New York City pays out millions for NYPD's brutal response to George Floyd protests
New York, New York - New York City has agreed to pay up to $6 million to protesters brutalized by the NYPD during a George Floyd demonstration in the Bronx.
The proposed legal settlement filed late Tuesday in Manhattan Federal Court is expected to shell out at least $21,500 a piece to more than 300 people who demonstrated against police brutality and systemic racism in the Mott Haven on June 4, 2020.
The deal, which US District Judge Colleen McMahon must approve, represents the largest per-person class-action settlement connected to mass arrests at a protest, according to lawyers for the demonstrators.
Footage of the violent event showed police employing a tactic known as kettling to barricade protesters on East 136th Street, refusing to let them disperse, beating them with batons while their hands were in zip ties, and pepper spraying their bloodied faces.
The protest was one of the hundreds that followed Floyd’s death on May 25, 2020, at the hands of Minneapolis police.
The NYPD arrested more people at that June Bronx protest than any other one held that summer, according to the city Department of Investigation.
Everyone later saw their charges dismissed by Bronx District Attorney Darcel Clark. Protesters the police gave desk appearance tickets instead of summonses – meaning they were detained longer – are slated to receive an additional $2,500, if the settlement agreement is approved.
Victims left traumatized by NYPD violence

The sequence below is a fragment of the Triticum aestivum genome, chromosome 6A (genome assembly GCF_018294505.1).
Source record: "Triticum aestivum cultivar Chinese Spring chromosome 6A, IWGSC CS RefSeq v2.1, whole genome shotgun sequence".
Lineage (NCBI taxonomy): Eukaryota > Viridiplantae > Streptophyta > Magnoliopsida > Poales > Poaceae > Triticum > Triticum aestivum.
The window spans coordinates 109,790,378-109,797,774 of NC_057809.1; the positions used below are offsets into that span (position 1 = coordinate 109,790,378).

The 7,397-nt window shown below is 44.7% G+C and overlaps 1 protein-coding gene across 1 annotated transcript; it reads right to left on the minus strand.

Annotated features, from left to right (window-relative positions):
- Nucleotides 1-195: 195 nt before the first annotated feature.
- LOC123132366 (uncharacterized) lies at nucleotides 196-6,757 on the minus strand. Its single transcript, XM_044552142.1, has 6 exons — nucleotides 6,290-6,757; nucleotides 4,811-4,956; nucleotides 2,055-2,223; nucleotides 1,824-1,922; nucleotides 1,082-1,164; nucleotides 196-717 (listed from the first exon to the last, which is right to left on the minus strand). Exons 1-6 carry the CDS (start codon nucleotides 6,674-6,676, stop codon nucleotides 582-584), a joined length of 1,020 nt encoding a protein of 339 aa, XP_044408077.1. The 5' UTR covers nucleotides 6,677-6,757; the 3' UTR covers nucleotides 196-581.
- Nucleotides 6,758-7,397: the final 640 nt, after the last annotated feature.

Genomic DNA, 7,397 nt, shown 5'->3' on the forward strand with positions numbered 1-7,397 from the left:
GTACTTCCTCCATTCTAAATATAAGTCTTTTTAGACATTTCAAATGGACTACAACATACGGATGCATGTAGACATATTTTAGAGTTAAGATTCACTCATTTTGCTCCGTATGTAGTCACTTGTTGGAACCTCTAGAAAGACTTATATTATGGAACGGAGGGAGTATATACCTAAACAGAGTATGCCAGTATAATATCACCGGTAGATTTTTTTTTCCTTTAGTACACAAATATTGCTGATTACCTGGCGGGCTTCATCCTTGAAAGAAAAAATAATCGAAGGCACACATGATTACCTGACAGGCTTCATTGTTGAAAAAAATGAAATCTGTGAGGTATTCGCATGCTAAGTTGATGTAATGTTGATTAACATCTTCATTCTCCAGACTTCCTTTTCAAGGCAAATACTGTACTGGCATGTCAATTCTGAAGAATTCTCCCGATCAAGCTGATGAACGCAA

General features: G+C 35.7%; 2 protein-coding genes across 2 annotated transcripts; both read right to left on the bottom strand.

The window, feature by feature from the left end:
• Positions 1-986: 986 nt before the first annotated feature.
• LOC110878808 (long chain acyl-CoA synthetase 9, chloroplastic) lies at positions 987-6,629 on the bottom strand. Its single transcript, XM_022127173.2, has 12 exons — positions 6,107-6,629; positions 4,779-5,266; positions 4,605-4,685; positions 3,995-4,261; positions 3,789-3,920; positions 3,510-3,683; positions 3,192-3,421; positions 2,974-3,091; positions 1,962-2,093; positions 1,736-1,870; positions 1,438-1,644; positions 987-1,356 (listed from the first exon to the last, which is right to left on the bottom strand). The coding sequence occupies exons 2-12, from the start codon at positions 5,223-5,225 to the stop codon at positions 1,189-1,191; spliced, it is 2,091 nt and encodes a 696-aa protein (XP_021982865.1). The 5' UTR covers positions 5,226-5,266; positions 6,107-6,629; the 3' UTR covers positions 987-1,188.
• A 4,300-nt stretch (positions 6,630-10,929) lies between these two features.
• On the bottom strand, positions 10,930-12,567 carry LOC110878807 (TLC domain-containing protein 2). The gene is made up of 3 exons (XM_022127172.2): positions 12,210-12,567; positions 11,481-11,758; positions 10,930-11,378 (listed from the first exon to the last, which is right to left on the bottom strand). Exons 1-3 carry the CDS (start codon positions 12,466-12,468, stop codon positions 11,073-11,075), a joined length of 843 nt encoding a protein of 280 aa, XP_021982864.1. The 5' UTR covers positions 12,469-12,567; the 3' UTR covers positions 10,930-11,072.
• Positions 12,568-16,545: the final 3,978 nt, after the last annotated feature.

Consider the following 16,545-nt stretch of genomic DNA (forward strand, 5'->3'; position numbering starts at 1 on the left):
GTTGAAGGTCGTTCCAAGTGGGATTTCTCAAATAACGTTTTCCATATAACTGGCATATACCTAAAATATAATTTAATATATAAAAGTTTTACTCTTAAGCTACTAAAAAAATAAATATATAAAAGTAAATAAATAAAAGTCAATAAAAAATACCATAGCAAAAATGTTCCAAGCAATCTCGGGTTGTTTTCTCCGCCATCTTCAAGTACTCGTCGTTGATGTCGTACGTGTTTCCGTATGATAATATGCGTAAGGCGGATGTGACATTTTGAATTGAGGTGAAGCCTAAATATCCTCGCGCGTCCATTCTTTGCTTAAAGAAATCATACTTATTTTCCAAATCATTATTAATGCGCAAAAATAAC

Rob Rickner, a lawyer for the protesters, said they believed the police deliberately trapped them and enacted a violent "show of force" to "show they could control people."
The event was widely condemned, with the officers’ actions described by Human Rights Watch as "intentional, planned, and unjustified."
"The violence unleashed upon us that night was intentional, unwarranted, and will be with me for the rest of my life," Henry Wood, one of the protesters, said.
"While I am relieved that we have been able to secure some monetary restitution for those of us brutalized by the NYPD that night, nothing will change what happened to us and so many others suffering under the boot of the police in America."
An NYPD spokesperson said police acted on the orders of then-Mayor Bill de Blasio, who implemented a curfew at the time. De Blasio defended the police’s handling of the Bronx protest.
Once the proposed settlement is approved by Judge McMahon, a third-party administrator will notify everyone who may have a claim, and the court will conduct a fairness hearing in 180 days, Rickner said. At that point, the judge will decide whether to finalize it.
NYPD beat protesters just so they "could make a point"
The Mott Haven lawsuit was brought by five class-action plaintiffs – Amali and Samira Sierra, Henry Wood, Ricardo Nigaglioni, and Alex Gutierrez – and is expected to include a pool of more than 300. Rickner said some protesters who suffered severe injuries may choose to proceed alone.
The settlement is part of a much larger, complex class-action lawsuit that alleges the NYPD violated protesters’ civil rights during the 2020 protests. Remy Green, representing other plaintiffs in consolidated lawsuits, said the proposed agreement doesn’t cover most people involved in the broader case.
The deal comes two weeks after the NYPD released a damning internal report criticizing how the department handled the demonstrations. The review ordered three years ago by former Police Commissioner Dermot Shea found no single police commander was calling the shots, resources were poorly used, and cops lacked "timely intelligence" as unrest developed.
Amali Sierra said she was harmed so the NYPD could make a point.
"(Because) the NYPD had knowledge of this protest taking place in a South Bronx neighborhood composed of predominately Black and Brown bodies, we were an example. A message," Sierra said.
"This settlement serves as testimony of the wrongdoing by the hands of the NYPD, and it is a reminder that this institution is not built to protect Black and Brown communities."
Cover photo: Justin Heiman / GETTY IMAGES NORTH AMERICA / Getty Images via AFP